Compliance sidelined amid bank sales aggression

Ian Rogers Work & career

Rhetoric by bank sector management around "balanced scorecards" in managing frontline staff may be baloney, if an account by the Finance Sector Union on methods endemic to the sector bears up to scrutiny.

The FSU's submission to the Australian banking sector's retail remuneration review packages surveys data from members and bank records to challenge the credibility of these scorecards.

The banks say the scorecard concept "balances compliance, customer service and sales when determining the performance of an employee.

But according to the union: "The only element of the scorecard that is emphasised, usually in an aggressive manner, by a manager during a meeting is whether sales targets are being met.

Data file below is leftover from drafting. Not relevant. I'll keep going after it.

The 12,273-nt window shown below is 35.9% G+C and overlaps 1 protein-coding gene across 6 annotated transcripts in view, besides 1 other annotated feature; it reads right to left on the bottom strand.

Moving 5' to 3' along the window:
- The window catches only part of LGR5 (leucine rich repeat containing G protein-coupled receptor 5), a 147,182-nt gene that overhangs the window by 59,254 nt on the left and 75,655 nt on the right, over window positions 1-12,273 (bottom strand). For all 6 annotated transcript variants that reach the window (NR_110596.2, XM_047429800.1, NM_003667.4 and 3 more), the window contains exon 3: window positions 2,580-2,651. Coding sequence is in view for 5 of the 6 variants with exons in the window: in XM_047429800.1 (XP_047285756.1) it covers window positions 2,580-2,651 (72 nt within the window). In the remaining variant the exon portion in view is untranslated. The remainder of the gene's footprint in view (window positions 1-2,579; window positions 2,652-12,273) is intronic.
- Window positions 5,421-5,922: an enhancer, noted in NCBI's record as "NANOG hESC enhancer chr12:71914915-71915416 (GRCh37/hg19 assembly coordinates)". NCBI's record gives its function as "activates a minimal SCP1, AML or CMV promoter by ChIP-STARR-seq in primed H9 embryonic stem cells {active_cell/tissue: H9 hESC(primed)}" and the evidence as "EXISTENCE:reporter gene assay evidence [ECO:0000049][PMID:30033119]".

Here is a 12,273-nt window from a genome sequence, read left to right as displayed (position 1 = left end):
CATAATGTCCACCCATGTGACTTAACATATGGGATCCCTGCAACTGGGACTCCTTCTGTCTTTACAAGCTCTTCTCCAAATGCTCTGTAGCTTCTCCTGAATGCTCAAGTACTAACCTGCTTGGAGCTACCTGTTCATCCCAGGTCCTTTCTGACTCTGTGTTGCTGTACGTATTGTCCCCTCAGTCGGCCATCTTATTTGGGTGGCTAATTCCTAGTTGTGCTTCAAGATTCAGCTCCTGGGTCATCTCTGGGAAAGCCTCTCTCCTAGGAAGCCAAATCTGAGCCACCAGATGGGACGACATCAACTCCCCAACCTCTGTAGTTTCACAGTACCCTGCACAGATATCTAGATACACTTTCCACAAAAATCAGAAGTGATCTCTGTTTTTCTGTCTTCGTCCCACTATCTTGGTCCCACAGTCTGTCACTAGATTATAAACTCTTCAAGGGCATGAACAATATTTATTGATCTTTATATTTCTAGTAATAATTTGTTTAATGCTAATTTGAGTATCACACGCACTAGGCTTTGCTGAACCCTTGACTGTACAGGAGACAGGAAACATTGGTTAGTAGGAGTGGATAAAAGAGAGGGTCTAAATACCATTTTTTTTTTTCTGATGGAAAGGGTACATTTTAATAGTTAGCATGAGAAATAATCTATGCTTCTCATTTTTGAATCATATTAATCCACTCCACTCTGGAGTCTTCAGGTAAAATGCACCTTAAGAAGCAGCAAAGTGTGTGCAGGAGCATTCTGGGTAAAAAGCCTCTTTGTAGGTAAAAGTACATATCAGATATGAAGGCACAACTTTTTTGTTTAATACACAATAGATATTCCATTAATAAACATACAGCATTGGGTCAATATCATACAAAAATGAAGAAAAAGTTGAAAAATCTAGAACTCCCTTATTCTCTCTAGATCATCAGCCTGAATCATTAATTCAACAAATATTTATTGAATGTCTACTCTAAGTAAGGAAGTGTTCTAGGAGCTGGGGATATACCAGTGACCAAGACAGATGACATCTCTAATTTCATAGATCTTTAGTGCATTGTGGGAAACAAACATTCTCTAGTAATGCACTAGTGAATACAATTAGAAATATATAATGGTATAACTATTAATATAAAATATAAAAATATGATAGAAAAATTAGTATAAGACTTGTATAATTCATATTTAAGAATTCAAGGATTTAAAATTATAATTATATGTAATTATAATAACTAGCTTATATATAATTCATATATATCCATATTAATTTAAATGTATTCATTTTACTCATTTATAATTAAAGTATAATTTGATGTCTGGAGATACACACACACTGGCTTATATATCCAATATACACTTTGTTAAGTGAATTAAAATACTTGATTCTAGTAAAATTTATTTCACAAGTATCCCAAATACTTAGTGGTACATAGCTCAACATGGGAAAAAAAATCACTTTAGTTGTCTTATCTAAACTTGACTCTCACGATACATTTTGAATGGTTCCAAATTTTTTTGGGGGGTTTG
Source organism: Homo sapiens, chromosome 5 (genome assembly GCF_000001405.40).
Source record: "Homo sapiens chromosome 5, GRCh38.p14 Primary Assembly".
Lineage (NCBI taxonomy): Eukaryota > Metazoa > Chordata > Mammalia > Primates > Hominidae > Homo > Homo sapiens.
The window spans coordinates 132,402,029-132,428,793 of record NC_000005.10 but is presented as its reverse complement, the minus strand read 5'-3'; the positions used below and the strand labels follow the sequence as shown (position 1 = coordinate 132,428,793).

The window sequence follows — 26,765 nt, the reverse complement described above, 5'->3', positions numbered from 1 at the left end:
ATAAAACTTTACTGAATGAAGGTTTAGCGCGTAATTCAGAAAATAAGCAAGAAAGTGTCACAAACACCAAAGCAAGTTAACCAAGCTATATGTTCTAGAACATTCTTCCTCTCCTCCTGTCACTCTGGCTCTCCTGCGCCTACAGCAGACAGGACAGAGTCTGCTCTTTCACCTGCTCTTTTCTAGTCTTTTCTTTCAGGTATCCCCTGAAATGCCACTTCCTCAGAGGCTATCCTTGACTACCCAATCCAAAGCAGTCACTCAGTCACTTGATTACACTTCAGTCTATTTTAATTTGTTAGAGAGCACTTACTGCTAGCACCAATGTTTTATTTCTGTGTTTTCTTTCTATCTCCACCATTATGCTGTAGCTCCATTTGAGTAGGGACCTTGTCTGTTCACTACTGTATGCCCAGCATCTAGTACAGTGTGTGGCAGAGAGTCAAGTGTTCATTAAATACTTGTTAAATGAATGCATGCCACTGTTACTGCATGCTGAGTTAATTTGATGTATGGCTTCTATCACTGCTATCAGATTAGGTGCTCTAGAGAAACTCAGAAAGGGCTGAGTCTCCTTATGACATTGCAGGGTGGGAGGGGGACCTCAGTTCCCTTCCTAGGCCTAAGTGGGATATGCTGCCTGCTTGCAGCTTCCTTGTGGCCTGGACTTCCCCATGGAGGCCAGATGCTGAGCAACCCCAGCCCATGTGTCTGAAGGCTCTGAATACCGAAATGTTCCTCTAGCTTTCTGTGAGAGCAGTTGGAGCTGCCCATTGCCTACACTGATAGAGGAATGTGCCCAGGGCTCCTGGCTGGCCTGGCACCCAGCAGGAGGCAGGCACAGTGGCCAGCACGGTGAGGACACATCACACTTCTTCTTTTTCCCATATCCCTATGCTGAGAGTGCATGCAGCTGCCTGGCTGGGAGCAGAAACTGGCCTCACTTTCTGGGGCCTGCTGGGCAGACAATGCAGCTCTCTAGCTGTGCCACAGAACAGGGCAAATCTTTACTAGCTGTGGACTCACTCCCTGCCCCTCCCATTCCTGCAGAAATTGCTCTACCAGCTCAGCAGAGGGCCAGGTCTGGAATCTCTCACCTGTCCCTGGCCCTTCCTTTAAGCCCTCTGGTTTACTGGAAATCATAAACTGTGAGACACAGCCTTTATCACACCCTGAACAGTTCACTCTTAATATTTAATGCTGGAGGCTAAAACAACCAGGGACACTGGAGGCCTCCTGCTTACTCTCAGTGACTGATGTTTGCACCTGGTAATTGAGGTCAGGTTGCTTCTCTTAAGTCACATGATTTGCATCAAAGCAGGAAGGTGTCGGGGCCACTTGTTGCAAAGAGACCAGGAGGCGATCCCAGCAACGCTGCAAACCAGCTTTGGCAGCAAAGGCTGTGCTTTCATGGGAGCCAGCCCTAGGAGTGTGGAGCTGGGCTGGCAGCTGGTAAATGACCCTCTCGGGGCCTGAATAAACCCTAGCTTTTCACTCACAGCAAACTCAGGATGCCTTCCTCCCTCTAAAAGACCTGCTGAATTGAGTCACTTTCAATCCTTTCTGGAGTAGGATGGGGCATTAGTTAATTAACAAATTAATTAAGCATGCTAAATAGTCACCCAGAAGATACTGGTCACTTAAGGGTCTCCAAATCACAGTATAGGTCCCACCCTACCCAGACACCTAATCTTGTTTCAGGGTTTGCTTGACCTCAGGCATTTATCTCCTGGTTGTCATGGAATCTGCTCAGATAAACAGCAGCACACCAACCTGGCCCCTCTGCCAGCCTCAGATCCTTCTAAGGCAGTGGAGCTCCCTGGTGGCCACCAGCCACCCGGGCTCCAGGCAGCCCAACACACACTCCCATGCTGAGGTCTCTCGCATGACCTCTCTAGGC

"Secondly their performance is often assessed against elements that are not listed on the scorecard."

An extract of the scorecard in use at one (unidentified bank) was used by the union to show that, for assessed behaviours and performance, an employee does not need to achieve a 100 per cent rating – except when it relates to sales.

The FSU also asserted that reductions in staff numbers "undermine customer service and compliance," in a section that also suggested implications for prudential responsibilities.

The union also pointed to "inadequate and insufficient training", itself a function of staff shortages and staff freezes.